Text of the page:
Early morning testing of the new front Air-dam development on # 766.2 in early October 1966
#766.2 with John 'Turner' Miles at
Brands Hatch 1967
Factory build Record Card
#766.2 driven by John 'Turner' Miles 1967
#766.2 at U.W.F. Engineering
At the start of the 1969 season, U.W.F. decided to enter the World Sports Car Championship and entered one car and sometimes more (see Unipower GT in Competition). It was towards the latter part of the '69 season, when the other factory entered cars had either been badly damaged or sold, that chassis # 766.2 was entered into the Nurburgring 500kms on the 7th September with race # 40, for Piers Weld-Forester and Robert Hurst to drive. The car had some problems in scrutineering regarding side window opening size, resulting in an innovative solution where slots were cut in the side windows, thereby allowing the windows to slide down on their mounting bolts, to increase the opening, in addition to the existing central round-holes. The car had also undergone further modifications to comply with the then endurance regulations, with a rear spare wheel carrier, dummy passenger seat and the rear bodywork returned to standard shape but with aluminium extended wheel arches. Chassis # 766.2 was running alongside # UWF1007 (the June Le Mans entry) that had been sold to Stanley Robinson, but in qualifying Piers Weld-Forester did not qualify due to an engine issue. However Stanley had crashed # UWF1007 in qualifying but had managed to post a qualifying time, so an engine was quickly rebuilt and installed into chassis # 766.2, so that Stanley and John Blankley could start the race, resulting in a great 9th place finish.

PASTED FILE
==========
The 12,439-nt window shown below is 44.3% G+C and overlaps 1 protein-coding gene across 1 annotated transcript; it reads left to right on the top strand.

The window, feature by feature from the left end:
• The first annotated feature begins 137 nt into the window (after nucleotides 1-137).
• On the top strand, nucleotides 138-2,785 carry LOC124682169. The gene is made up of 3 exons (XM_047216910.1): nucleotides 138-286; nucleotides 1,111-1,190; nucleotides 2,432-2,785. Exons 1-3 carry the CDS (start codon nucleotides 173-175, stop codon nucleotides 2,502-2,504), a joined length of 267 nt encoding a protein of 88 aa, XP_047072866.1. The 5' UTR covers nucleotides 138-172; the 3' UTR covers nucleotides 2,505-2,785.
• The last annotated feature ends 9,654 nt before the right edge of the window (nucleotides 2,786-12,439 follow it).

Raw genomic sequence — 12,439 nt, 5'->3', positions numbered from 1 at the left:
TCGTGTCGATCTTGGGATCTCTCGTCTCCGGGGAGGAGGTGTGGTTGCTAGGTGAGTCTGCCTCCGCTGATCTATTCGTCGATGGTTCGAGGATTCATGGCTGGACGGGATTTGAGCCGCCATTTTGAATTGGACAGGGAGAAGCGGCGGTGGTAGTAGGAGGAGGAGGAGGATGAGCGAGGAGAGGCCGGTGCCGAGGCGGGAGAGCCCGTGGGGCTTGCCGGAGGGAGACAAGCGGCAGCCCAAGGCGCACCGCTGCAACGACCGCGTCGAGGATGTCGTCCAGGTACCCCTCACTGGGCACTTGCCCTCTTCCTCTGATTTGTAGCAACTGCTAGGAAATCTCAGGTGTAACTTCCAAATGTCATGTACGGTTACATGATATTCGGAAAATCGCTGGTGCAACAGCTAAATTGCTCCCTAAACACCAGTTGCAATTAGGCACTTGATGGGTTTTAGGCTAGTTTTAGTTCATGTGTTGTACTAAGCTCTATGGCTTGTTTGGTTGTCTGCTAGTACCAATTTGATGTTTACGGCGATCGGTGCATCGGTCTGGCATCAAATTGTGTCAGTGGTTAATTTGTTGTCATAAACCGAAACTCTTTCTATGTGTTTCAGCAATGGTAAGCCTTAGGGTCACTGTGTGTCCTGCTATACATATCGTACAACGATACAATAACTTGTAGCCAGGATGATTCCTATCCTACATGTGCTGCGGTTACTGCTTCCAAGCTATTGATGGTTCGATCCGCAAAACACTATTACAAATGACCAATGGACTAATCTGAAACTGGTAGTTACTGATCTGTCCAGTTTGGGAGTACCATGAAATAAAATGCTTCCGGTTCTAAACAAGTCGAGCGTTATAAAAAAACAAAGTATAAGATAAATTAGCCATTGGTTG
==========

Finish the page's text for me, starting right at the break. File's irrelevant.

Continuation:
The car was then entered into the Barcelona 12hrs the following month, with Piers Weld-Forester on this occasion driving with Roger Hurst as his co-driver. Two roof-mounted identification lights were fitted for this race to identify the Works car, as Jamie Agustin and Alfonso Alvarez had also entered a privateer car, but in the event did not turn up. The race went well until 9hrs into the race, when a gearbox problem retired the car.
Chassis # 766.2 was then sold to Mr. John Chubb who raced it in the UK, following which in 1973 it was sold to the Unipower dealers Monty & Ward Motors in Kent, before in 1974, being sold Mr. Peter Henshall, who sprinted and hill-climbed the car, selling it with a broken crankshaft to Gerry Hulford in late 1976. Still in Gerry's ownership, the car has been campaigned with considerable success in a series of events and races from 1977 up until the present day, taking many class places, most notably a Championship 2nd in Class in the HSCC Atlantic Computers Championship in 1986 and 1st in Class every year for 5-consecutive years at the famous Brighton Speed Trails between 1978-1982 (Sometimes running on the Tyrrell F1 P34 six-wheeler front tyres). Other memorable events were its participation in the first 'races' through the streets of Birmingham in 1978 and numerous Le Mans Legends events on the famous 24hrs circuit (1994, 2002, 2007) as well as the historic Reims circuit in France (2008, 2010).